Play, performance, and the docile athlete

Sport, Ethics and Philosophy 1 (1):47 – 57 (2007)
Download Edit this record How to cite View on PhilPapers
I respond to a hypothetical critique of sport, drawing on primarily post-modernist sources, that would view the high performance athlete in particular as a product of the application of technical disciplines of power and that opposes sport and play as fundamentally antithetical. Through extensive discussion of possible definitions of play, and of performance, I argue that although much of the critique is valid it confuses a method of sport for the whole of it. Play is indeed a noncompellable spontaneity, but one that involves the improvisational transformation of the technical skills of a sport within the context of a dynamic situation. Technique is a condition of heightened play; it does not produce it. This also means that the best play is not undisciplined. Play and sport can exist apart, but both are better combined.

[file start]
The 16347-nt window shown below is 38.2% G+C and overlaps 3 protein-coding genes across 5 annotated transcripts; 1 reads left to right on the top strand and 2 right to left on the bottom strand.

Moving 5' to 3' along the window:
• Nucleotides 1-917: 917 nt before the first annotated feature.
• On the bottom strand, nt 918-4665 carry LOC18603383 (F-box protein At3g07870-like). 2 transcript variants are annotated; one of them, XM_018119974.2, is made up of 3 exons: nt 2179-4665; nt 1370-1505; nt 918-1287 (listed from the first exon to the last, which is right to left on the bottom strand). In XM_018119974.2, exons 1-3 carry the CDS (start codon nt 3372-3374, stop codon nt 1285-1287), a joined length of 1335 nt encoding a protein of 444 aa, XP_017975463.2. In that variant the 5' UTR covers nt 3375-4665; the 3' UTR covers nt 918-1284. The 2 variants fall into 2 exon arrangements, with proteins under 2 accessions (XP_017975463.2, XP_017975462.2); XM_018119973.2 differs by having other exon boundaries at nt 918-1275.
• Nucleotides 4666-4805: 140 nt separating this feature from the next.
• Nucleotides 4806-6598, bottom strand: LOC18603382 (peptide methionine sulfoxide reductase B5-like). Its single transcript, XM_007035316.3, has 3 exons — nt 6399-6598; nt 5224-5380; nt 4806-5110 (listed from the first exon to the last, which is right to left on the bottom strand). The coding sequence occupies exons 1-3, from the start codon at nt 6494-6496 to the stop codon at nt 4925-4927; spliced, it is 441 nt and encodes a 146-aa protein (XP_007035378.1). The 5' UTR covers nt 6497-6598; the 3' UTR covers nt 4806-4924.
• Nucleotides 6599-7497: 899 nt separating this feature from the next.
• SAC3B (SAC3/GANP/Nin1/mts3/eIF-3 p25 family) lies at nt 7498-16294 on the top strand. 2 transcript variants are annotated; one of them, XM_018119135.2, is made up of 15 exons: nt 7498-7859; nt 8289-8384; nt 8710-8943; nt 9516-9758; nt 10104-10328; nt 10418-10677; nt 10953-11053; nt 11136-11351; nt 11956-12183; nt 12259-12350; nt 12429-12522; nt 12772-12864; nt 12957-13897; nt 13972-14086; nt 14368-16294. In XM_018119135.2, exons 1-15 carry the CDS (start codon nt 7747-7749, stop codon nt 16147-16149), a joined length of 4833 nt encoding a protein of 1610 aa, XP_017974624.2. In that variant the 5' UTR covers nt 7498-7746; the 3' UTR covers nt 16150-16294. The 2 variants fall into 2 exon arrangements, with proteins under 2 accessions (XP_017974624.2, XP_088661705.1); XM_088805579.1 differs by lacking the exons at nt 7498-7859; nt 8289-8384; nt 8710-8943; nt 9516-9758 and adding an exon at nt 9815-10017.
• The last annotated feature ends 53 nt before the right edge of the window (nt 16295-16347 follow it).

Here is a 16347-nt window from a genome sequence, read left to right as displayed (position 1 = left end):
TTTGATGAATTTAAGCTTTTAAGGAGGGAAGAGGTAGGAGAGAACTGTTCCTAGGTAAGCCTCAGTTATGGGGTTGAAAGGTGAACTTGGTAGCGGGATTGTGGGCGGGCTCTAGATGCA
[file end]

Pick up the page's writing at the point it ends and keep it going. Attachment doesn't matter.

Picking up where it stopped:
No keywords specified (fix it)
PhilPapers/Archive ID
Upload history
Archival date: 2020-06-25
View other versions
Added to PP index

Total views
57 ( #54,561 of 64,185 )

Recent downloads (6 months)
4 ( #60,547 of 64,185 )

How can I increase my downloads?

Downloads since first upload
This graph includes both downloads from PhilArchive and clicks on external links on PhilPapers.